in the first instance that the responsibility falls on the Palestine

national movement not to allow the Israelis to re-define the Palestinian

people in reductionist form as Camp David did, as ‘the inhabitants of the

West Bank and Gaza Strip.’ It requires focusing more political, diplomatic,

strategic and public relations attention on the Palestinian refugee

question, restoring it as the central problematic that it deserves to be,

as one of the critical problems to be solved in accordance with inalienable

Palestinian rights, as a question with the same historical and political

weight as the settlements or Jerusalem. It requires the practical act of

restoring the PLO funds and services to the refugees in Syria and Lebanon,

to make up for the severe cutbacks in contributions by UNRWA and the

international charities. It requires the Palestine national movement to

energetically and enthusiastically seek out and expose all those schemes

aimed at re-scattering the refugees outside to faraway destinations and

using all available means to combat those schemes and prevent them from

reaching fruition. It also requires that the successor or successors to

Chairman Arafat, specifically as head of the PLO (as opposed to the

Palestinian Authority), to be acceptable to the Palestinians outside as

well as inside, and that the outside half be given the chance to

participate meaningfully and actively in the succession debate.

After all, the Palestinians outside have participated equally in

Palestinian suffering as those inside, if not more so, their rights are no

less salient, and their coherence as a political force is no less vital to

the ultimate survivability of the Palestinian people as a nation. For the

Palestinian tragedy is defined just as much by exile as it is by

occupation; indeed, the very birth of the Palestinian problem resulted in

the first instance from an act of exile and only secondarily from an act of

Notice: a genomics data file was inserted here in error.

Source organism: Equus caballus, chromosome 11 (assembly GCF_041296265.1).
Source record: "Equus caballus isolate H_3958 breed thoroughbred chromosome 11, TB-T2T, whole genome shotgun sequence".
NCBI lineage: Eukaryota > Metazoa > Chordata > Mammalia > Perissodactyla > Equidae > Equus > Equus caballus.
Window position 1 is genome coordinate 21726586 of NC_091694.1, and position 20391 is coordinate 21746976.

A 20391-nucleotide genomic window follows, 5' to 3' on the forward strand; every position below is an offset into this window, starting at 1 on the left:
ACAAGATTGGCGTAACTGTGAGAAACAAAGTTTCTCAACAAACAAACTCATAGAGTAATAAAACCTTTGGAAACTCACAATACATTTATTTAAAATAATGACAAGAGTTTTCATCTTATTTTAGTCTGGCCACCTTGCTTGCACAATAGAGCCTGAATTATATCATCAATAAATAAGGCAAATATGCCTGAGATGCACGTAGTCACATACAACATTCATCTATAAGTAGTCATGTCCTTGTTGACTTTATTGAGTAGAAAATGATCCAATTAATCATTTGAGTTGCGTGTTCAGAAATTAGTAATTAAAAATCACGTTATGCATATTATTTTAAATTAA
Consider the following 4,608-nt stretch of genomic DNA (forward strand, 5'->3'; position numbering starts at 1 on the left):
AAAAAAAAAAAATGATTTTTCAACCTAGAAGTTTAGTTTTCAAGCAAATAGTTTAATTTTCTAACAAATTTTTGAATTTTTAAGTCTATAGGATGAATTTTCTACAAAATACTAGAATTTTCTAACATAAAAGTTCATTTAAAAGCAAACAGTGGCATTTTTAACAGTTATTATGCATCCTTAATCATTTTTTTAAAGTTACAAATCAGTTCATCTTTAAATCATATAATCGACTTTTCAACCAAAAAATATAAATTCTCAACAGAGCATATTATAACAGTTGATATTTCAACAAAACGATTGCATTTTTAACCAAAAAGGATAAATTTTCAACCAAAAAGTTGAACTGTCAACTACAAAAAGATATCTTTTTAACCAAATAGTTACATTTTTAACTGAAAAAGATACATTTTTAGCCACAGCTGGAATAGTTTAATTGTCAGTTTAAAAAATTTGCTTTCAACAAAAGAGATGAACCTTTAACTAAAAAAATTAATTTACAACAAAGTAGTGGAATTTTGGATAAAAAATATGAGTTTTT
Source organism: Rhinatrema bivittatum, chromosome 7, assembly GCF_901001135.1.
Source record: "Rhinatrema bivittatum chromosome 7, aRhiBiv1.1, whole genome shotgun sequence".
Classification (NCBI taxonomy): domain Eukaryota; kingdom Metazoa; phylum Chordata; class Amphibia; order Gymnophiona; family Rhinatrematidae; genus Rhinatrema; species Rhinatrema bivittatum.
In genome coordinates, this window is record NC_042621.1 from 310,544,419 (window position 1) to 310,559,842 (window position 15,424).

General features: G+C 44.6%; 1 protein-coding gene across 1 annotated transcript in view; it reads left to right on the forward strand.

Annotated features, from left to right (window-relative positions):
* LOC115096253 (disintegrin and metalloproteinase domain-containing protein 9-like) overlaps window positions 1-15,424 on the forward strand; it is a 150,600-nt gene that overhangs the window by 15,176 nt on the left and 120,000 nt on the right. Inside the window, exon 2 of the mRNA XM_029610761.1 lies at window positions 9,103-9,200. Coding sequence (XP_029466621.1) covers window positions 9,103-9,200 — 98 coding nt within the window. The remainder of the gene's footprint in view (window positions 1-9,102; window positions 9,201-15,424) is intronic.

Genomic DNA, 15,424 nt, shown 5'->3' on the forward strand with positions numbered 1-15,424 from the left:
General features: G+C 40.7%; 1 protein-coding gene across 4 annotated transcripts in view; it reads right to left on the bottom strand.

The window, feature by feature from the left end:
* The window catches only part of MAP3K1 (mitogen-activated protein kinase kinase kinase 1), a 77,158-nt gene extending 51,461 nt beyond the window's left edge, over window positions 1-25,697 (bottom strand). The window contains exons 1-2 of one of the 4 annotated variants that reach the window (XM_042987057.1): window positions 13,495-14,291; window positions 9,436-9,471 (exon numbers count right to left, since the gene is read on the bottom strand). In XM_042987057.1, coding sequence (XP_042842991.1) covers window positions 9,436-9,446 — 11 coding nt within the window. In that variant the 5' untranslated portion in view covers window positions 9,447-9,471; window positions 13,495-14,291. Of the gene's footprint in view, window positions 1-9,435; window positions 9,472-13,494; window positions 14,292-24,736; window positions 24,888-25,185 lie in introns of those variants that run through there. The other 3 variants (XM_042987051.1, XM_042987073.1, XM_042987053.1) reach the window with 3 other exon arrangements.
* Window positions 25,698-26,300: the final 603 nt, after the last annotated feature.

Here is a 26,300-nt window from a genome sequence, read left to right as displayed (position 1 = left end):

occupation onto the emptied lands.

Finally, it is important to mention that preserving the inside-outside link

falls primarily on one element of the Palestine national movement, that is,

on Fatah. This is because the other political factions, while they must be

respected, have in front of them impediments which prevent them from

becoming that single voice which Palestinians present to the world, the

voice that used to come under the heading of the PLO as the sole legitimate

representative of the Palestinian people.

First, the secular factions outside have two impediments. One, they do not

have entirely the independent decision. Two, they do not have sufficient

presence inside Palestine. The Islamist factions have exactly the opposite

problem: born almost entirely of the Intifadah, they have very little

presence among Palestinians outside compared to what they have inside,

primarily they have representative and public relations offices, and safe

havens for their leaders. They are expending too little effort to obtain a

following outside, which is apparent from their elaboration of political

and strategic priorities, as well as from their operational recruitment

efforts. Indeed, not all of them recognise the primary existential concerns

of Palestinians outside as central to the Palestinian cause at large,

concerns such as the ultimate answer to the refugee question; when

confronted with the refugee dispersion schemes, they do not always

recognise them as problematic, much less as a cause for alarm. To an inside

Palestinian, the equivalent would be to say that the settlements or

the Israeli absorption of East Jerusalem do not represent a cause for alarm

or concern.

Given these deficiencies experienced by the other political factions, this

most crucial and vital link between outside, that which joins the two

sectors or halves of the Palestinian people, is preserved today only within

the structures of Fatah; therefore, it is on the shoulders of Fatah that

this most basic imperative of its continuation must fall. Without it, if a

situation emerges whereby Palestinian conceptions of self-interest are

allowed to diverge based on the country of residence, what will distinguish

the Palestinians of future years from the Kurds, who have sectors in

Turkey, in Iraq, and in Iran, all with different leaders, separate

aspirations, diverging futures?

III. The Dangers of Emigration

Palestinians in the refugee camps outside are becoming increasingly

attracted to the prospect of emigration; this is particularly rampant among

the new generation. The cause is a variety of ‘push’ factors of economic

destitution and distress and lack of hope in return to Palestine, combined

with foreign ‘pull’ factors deliberately exerted by Israeli interests in